As we discussed in a past blog, many families are affected by state estate and inheritance taxes even if they are exempt from federal taxes. Fortunately, the federal limit was substantially raised and now only affects those who die with an estate valued over $5.2 million. For the vast majority of individuals, this means no federal “death” tax. However, there is still something to worry about in 21 states where taxes exist for estates below the federal limit.
Four hints to help to avoid these tricky state taxes:
Move. Moving to avoid state death taxes can work. However, it only works if you truly move and give up most ties to your old state. This usually means changing your driver’s license and registration, where you vote, and recording the time you spend in the new state. It is also important to consider where the majority of your assets are, as this can be used by the state to determine where you are officially domiciled.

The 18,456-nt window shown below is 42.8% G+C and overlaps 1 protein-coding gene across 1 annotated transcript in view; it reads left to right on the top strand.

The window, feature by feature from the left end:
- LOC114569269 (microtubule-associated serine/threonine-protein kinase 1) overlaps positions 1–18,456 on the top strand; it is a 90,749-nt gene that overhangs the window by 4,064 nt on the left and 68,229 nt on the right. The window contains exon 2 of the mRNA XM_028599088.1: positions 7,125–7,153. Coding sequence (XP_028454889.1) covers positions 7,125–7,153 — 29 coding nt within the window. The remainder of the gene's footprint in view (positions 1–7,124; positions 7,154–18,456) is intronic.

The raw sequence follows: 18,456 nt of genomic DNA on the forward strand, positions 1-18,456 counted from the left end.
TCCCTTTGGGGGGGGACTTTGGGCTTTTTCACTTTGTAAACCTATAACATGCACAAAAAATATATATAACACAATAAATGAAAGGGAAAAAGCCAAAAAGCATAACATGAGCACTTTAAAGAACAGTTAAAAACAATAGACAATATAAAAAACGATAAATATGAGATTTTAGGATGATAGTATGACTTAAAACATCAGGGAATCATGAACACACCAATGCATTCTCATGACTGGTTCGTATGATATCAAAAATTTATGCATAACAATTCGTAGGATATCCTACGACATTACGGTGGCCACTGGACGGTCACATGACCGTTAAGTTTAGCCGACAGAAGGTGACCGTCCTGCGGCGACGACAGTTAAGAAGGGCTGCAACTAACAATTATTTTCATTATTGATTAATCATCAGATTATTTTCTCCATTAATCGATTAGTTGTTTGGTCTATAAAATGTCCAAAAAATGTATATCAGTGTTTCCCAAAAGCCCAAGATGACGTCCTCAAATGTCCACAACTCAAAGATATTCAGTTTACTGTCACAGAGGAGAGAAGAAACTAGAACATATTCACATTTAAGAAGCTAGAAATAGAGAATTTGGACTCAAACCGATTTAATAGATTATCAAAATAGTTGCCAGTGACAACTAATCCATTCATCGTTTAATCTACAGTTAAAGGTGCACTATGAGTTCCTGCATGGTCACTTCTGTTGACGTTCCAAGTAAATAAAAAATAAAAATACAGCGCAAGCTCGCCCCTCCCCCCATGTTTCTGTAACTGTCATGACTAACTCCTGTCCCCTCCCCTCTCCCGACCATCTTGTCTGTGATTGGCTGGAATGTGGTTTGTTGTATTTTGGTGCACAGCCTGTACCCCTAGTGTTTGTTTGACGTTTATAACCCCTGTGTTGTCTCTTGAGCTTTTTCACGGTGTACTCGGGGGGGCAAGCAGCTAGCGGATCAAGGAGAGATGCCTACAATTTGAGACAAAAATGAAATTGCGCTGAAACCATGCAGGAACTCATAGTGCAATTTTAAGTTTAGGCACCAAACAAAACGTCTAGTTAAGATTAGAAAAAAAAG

Credit Shelter/Bypass Trust. This type of trust can be set up upon the death of the first spouse in order to “shelter” the amount of the estate equal to the state tax exemption. The remainder exceeding the exemption can then be put into a marital Q-TIP trust that will allow no estate taxes to be paid at the time of the first spouses death. To shelter the rest of the federal exemption, you rely on a provision of the new federal law called “portability,” allowing surviving spouses to carry over the estate tax exemption of the spouse who died first and add it to their own.
Spousal Lifetime Access Trust. This type of trust works much like putting life insurance in an irrevocable life trust for your beneficiaries. Because federal law allows a $5 million dollar lifetime gift, putting property into a trust for the benefit of your spouse or children will take it out of your estate and keep it free from state and federal estate taxes.
Outright Gifts. In addition to the $5 million dollar lifetime gift allowance, each taxpayer can give any number of individuals $14,000 per year without being taxed. This $14,000 must be an “outright” gift that is available immediately. Connecticut is the only state that currently has a gift tax on these types of transfers.